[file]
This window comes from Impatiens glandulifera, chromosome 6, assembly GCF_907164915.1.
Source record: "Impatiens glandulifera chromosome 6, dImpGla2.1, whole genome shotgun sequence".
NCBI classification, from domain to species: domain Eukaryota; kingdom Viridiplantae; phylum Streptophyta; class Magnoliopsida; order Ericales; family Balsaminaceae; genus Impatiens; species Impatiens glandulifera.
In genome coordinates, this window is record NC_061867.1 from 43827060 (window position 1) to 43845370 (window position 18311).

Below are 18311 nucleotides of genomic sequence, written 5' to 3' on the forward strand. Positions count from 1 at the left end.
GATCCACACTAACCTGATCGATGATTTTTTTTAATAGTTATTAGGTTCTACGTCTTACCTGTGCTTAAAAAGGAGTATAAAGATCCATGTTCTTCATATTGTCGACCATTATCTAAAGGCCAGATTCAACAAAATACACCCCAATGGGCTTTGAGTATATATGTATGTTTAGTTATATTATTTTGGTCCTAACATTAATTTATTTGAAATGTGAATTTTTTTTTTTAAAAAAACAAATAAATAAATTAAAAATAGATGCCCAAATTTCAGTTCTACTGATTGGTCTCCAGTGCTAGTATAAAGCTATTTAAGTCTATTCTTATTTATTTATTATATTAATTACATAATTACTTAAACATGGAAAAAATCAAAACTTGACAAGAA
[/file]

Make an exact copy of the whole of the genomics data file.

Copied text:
This window comes from Impatiens glandulifera, chromosome 6, assembly GCF_907164915.1.
Source record: "Impatiens glandulifera chromosome 6, dImpGla2.1, whole genome shotgun sequence".
NCBI classification, from domain to species: domain Eukaryota; kingdom Viridiplantae; phylum Streptophyta; class Magnoliopsida; order Ericales; family Balsaminaceae; genus Impatiens; species Impatiens glandulifera.
In genome coordinates, this window is record NC_061867.1 from 43827060 (window position 1) to 43845370 (window position 18311).

Below are 18311 nucleotides of genomic sequence, written 5' to 3' on the forward strand. Positions count from 1 at the left end.
GATCCACACTAACCTGATCGATGATTTTTTTTAATAGTTATTAGGTTCTACGTCTTACCTGTGCTTAAAAAGGAGTATAAAGATCCATGTTCTTCATATTGTCGACCATTATCTAAAGGCCAGATTCAACAAAATACACCCCAATGGGCTTTGAGTATATATGTATGTTTAGTTATATTATTTTGGTCCTAACATTAATTTATTTGAAATGTGAATTTTTTTTTTTAAAAAAACAAATAAATAAATTAAAAATAGATGCCCAAATTTCAGTTCTACTGATTGGTCTCCAGTGCTAGTATAAAGCTATTTAAGTCTATTCTTATTTATTTATTATATTAATTACATAATTACTTAAACATGGAAAAAATCAAAACTTGACAAGAA